15. The method of claim 14, further comprising, sizing the aperture to substantially preclude the aperture from radiating within a frequency bandwidth of the antenna.

16. The method of claim 14, further comprising: etching the antenna in a copper clad dielectric substrate, including etching a radiate portion of the substrate in a width of up to approximately 2 centimeters and a height of up to approximately 1 centimeter; wherein the forming the aperture includes forming the aperture with a width of less than 2 centimeters and a height of up to approximately 2 millimeters, and positioning the aperture between the radiate portion and a ground plane portion of the substrate.

17. The method of claim 16, wherein: the etching includes etching the radiate portion of the substrate in a width of approximately 2 centimeters and a height of approximately 7 millimeters; and the forming the aperture includes forming the aperture with a width of approximately 1 centimeter and a height of approximately 1 millimeter.

Description:

BACKGROUND

1. Technical Field

Methods and systems disclosed herein are directed to planar antennas and bandwidth extension apertures.

2. Background

In radio technology, bandwidth refers to frequency range, typically measured in Hertz (Hz). A devices may be characterized by a bandwidth within which the device meets one or more criteria. In some applications, such as ultra wideband (UWB) applications, broader antenna bandwidth operation is desired.

UWB systems typically transmit relatively low energy levels over a relatively broad frequency range or spectrum. UWB systems may be used for relatively short-range high-bandwidth communications without interfering with more traditional narrow bandwidth continuous carrier wave systems that operate within a bandwidth of a UWB system.

Conventional UWB antennas include relatively large printed monopole antennas, stand alone monopole antennas that are mechanically complex, and relatively expensive ceramic chip monopole antennas.

BRIEF DESCRIPTION OF THE DRAWINGS/FIGURES

FIG. 1 is a perspective view of an exemplary antenna system 100.

FIG. 2 is a plot 200 illustrating a simulated scattering parameter magnitude, or S-parameter of antenna system 100.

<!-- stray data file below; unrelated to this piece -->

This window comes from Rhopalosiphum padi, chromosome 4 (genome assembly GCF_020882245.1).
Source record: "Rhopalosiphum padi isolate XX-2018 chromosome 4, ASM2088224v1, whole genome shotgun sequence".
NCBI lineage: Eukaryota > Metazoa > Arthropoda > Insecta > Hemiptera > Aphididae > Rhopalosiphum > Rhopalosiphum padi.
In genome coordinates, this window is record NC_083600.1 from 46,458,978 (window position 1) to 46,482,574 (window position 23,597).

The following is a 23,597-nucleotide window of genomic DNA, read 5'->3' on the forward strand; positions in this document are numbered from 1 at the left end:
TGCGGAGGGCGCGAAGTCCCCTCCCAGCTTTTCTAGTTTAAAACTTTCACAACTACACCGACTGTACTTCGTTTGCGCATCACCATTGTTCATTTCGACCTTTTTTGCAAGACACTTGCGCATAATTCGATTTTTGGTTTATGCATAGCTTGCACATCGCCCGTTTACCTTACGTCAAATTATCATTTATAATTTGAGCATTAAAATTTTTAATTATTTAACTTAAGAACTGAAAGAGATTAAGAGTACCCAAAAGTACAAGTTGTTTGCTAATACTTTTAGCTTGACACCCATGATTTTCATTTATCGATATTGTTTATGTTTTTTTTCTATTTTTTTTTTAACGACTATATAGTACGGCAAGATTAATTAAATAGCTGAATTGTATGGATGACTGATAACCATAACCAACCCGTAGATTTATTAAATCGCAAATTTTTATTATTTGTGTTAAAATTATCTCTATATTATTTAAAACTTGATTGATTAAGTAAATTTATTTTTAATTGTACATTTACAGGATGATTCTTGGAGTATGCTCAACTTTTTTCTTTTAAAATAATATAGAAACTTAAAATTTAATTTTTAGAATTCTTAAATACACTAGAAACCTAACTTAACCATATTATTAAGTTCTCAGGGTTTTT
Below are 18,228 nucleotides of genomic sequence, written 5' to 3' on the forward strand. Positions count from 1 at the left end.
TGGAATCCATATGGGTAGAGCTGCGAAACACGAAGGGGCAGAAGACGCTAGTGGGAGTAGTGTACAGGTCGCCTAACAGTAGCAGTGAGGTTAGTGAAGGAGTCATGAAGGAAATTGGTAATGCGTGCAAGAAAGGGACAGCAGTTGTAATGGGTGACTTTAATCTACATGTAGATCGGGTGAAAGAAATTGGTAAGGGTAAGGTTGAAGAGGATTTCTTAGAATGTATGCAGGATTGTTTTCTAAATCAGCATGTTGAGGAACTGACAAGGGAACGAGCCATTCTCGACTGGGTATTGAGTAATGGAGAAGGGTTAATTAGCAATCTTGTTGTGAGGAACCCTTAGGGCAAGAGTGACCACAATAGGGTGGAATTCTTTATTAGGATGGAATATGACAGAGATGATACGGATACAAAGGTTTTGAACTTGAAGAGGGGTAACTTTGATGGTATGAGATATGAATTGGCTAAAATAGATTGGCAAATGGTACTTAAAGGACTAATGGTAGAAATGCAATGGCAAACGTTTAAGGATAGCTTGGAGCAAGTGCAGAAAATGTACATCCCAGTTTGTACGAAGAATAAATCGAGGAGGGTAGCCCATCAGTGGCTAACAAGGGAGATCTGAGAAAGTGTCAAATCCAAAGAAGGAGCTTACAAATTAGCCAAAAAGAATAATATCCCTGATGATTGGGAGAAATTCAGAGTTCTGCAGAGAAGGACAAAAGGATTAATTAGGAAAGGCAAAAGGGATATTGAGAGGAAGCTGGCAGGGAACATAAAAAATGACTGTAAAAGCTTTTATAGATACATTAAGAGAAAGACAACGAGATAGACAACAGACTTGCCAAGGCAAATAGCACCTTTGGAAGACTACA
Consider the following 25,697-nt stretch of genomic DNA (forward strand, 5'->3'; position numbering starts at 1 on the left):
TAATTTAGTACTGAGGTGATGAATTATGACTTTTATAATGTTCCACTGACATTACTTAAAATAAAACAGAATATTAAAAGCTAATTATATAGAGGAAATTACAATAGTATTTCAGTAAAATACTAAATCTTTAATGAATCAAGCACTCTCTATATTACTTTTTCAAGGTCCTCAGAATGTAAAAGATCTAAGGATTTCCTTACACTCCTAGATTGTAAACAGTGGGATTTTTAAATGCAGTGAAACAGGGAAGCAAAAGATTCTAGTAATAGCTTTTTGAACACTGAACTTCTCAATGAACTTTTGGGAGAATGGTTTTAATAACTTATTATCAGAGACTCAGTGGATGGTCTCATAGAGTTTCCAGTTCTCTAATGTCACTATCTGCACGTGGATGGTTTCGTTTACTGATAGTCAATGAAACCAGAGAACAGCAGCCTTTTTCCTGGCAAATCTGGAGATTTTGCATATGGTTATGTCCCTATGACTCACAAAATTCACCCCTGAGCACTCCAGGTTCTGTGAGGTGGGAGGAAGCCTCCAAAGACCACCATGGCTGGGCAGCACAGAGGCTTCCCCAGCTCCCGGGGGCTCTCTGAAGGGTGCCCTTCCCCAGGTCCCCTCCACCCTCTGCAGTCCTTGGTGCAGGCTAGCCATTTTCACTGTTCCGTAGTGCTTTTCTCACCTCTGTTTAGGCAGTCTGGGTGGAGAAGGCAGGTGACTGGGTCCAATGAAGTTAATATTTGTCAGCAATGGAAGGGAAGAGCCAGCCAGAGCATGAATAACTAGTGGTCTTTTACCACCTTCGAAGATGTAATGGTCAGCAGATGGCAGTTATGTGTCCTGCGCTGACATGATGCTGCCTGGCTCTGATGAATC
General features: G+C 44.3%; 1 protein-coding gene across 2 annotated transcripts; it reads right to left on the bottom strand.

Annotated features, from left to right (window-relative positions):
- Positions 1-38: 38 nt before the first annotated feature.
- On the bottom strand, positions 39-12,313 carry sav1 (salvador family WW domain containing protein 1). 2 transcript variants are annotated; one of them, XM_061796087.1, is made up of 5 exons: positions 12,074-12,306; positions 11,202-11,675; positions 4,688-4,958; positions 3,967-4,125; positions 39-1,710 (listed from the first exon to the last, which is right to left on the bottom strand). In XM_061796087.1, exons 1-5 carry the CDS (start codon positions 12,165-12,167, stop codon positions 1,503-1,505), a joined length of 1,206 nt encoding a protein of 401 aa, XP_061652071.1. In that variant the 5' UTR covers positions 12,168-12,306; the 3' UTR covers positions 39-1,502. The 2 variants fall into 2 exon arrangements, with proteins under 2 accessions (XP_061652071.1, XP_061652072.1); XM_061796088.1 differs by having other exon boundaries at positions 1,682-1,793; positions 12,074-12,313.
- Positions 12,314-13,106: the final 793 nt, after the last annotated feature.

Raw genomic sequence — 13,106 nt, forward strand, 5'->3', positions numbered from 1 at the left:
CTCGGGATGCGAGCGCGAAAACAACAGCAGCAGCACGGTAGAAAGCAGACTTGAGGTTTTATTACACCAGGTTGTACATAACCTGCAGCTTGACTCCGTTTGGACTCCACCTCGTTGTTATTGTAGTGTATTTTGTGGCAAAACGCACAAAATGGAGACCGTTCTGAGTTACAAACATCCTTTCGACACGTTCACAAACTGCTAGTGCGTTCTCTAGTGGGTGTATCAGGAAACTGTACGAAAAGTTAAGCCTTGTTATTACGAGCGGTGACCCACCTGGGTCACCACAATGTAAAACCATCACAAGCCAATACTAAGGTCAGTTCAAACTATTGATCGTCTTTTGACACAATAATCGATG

FIG. 3 is a perspective view of an exemplary antenna system 300, including an exemplary bandwidth extension aperture 302.

FIG. 4 is a plot 400 illustrating an S-parameter magnitude of antenna system 300.

FIG. 5 is a process flowchart illustrating an exemplary method of identifying an area of a planar antenna for a bandwidth extension aperture.

In the drawings, the leftmost digit(s) of a reference number identifies the drawing in which the reference number first appears.

DETAILED DESCRIPTION

FIG. 1 is a perspective view of an exemplary antenna system 100, including a substrate 102 having a surface 104.

Substrate 102 may be a substantially planar dielectric substrate, such as a printed circuit board substrate, which may be a fire retardant dielectric material commonly known to as Flame Retardant 4, or FR4, available from a variety of manufactures. FR4 materials may be defined as materials that satisfy an Underwriters Laboratories standard UL94-V0, and variations thereof. Substrate 102 may have a thickness of approximately 1 millimeter. Substrate 102 may be a substantially rigid dielectric substrate or a relatively flexible dielectric substrate to conform to a space.

A metal layer is disposed over one or portions of surface 104. The metal layer may include copper. For illustrative purposes, substrate 102 is illustrated as including a radiate portion 106 and a ground plane portion 108. Radiate portion 106 includes a metal layer 110 to radiate within a bandwidth. Ground plane portion 108 includes a metal layer 112. Alternatively, or additionally, ground plane portion 108 may include a metal layer disposed over an opposing surface 114 of substrate 102.

Portions of surface 104 that do not include a metal layer disposed thereon are referred to herein as non-metallized portions.